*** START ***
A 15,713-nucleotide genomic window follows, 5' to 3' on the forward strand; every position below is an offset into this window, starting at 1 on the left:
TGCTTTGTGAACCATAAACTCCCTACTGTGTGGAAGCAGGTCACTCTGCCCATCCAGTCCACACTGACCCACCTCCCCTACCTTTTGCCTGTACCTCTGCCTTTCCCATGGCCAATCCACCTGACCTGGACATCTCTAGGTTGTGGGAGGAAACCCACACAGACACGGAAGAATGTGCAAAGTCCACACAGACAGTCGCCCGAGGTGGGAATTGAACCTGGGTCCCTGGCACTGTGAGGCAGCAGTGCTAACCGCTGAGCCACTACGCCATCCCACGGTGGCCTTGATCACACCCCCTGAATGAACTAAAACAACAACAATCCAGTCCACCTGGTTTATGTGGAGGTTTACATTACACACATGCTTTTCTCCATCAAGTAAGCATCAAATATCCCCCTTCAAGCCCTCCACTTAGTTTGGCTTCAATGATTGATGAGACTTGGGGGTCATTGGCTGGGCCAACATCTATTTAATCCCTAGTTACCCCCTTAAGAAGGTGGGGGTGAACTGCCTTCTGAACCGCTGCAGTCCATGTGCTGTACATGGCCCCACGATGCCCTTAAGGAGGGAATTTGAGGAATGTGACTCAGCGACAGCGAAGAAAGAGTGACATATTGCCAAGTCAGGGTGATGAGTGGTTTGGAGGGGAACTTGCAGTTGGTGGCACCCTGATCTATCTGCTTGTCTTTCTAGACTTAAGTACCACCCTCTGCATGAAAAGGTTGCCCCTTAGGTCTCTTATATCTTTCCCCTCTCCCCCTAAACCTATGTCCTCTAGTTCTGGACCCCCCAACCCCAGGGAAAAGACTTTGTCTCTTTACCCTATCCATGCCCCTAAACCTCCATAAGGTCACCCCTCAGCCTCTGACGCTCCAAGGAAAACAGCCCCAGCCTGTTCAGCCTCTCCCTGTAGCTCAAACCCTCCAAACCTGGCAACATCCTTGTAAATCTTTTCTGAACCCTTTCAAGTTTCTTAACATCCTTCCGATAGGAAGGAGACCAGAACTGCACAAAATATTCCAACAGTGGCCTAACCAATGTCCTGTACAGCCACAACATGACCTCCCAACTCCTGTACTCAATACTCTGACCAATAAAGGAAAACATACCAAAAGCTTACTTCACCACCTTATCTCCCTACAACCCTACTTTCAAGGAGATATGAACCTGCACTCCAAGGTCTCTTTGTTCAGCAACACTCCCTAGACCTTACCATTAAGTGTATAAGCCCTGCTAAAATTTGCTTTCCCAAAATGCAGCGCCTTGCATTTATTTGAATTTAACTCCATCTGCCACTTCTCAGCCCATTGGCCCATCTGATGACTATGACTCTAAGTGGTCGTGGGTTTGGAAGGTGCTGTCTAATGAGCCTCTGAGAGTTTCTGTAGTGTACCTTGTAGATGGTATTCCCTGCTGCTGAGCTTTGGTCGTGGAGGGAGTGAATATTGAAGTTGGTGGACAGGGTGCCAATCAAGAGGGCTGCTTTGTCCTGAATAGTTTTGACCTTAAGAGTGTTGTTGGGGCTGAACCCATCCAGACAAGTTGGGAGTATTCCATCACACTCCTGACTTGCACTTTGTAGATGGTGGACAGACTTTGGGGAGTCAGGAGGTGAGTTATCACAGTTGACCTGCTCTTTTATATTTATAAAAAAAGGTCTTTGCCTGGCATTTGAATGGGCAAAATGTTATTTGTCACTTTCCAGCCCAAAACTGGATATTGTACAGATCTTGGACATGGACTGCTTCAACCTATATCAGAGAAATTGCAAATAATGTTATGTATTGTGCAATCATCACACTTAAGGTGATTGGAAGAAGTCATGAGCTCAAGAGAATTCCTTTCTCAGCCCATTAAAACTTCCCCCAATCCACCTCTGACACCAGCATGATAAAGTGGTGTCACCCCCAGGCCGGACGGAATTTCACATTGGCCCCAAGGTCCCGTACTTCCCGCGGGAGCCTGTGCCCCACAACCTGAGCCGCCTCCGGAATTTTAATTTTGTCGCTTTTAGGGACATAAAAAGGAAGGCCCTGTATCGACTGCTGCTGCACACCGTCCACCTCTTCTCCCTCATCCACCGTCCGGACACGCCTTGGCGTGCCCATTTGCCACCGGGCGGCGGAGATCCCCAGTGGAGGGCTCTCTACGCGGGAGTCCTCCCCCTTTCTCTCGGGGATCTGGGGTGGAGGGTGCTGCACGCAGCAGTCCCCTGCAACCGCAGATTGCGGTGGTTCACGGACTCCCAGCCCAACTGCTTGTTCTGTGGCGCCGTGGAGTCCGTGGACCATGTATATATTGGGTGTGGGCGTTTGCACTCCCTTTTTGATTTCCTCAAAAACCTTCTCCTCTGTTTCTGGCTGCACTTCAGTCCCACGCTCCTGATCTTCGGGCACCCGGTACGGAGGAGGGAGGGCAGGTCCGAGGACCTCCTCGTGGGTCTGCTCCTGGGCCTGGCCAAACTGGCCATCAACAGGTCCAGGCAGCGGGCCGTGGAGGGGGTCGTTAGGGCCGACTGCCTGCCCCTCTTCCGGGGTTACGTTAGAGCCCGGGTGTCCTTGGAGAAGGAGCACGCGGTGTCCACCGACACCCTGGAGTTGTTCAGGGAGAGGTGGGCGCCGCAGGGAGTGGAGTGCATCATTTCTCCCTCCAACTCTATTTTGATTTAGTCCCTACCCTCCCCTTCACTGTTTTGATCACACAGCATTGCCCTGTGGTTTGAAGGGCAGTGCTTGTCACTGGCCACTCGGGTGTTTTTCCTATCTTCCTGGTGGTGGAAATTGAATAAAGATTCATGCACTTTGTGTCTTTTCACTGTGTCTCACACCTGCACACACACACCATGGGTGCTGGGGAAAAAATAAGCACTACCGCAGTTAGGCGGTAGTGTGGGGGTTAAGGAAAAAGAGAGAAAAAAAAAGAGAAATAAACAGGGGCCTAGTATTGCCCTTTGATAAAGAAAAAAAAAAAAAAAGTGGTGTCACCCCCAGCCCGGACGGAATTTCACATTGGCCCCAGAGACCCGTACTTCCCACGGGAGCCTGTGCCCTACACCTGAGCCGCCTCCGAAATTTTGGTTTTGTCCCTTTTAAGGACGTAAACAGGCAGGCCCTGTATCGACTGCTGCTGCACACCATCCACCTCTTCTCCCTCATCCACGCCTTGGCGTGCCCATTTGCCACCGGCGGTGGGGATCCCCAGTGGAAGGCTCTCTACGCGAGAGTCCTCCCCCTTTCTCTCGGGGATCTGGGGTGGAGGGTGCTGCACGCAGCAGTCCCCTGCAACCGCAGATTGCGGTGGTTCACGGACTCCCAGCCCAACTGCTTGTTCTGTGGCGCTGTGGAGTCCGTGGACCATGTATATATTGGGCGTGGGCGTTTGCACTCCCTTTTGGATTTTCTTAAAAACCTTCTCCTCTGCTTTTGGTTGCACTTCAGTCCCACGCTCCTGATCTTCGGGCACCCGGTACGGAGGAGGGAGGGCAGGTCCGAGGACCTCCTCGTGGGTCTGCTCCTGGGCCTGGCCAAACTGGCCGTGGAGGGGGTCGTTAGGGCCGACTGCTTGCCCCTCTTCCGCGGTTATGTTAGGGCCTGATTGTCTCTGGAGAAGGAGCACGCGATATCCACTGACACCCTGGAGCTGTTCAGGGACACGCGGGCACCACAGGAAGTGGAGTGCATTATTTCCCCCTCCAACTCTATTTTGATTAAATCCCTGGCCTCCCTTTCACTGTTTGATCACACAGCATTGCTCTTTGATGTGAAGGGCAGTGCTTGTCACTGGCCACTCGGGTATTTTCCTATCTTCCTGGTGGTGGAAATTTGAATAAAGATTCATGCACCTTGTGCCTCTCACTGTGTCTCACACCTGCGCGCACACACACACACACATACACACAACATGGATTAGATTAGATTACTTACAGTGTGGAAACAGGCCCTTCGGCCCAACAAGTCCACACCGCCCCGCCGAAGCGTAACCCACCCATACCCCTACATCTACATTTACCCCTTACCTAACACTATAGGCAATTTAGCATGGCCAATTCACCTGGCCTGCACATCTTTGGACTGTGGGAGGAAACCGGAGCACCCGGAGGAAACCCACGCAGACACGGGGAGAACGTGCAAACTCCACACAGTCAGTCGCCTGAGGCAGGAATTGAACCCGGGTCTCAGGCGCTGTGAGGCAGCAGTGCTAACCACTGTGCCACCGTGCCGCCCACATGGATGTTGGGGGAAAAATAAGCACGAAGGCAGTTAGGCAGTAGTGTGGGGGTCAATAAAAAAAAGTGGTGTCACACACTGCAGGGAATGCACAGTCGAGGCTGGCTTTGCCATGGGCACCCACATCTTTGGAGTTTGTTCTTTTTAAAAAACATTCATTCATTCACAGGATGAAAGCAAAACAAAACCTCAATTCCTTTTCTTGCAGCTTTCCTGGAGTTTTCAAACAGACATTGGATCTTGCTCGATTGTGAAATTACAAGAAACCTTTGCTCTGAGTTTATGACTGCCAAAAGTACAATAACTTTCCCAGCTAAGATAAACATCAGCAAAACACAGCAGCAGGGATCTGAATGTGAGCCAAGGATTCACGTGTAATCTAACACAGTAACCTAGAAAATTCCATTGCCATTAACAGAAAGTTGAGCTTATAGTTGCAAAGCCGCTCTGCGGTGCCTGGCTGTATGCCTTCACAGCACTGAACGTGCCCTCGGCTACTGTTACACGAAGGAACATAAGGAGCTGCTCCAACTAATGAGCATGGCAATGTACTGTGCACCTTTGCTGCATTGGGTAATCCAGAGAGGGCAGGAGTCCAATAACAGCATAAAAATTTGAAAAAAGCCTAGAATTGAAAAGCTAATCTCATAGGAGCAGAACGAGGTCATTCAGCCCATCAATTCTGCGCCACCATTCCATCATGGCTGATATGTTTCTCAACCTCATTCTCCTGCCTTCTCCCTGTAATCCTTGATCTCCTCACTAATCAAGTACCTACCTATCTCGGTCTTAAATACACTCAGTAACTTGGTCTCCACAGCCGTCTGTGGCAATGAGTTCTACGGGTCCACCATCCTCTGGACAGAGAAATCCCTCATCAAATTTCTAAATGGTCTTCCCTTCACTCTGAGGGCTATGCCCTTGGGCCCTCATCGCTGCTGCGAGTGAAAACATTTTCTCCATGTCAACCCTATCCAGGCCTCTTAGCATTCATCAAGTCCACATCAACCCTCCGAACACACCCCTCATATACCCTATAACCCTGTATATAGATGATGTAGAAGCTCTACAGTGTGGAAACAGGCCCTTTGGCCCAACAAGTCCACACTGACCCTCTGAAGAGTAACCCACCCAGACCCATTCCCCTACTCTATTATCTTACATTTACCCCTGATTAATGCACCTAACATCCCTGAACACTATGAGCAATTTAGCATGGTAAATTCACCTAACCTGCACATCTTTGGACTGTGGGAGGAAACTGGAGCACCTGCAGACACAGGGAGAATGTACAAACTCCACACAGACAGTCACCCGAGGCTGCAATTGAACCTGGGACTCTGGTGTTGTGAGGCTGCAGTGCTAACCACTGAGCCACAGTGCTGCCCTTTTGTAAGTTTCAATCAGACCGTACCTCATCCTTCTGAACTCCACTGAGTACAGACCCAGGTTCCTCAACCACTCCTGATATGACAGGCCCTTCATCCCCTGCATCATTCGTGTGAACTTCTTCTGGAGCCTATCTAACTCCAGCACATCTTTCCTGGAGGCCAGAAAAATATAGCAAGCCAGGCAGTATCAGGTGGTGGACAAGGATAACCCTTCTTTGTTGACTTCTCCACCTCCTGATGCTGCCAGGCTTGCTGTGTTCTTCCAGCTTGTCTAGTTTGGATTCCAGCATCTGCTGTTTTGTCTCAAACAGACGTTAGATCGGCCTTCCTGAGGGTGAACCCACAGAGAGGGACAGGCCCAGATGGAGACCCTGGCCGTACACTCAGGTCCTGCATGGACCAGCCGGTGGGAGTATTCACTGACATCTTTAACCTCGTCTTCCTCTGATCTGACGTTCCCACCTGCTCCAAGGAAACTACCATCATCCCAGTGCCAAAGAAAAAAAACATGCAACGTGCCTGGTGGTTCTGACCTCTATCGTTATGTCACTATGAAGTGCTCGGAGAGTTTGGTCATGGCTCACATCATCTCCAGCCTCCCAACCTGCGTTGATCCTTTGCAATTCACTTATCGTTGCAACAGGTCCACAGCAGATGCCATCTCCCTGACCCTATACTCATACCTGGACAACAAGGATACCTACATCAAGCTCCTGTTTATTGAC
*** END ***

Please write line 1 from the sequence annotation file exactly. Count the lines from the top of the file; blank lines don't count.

A 15,713-nucleotide genomic window follows, 5' to 3' on the forward strand; every position below is an offset into this window, starting at 1 on the left: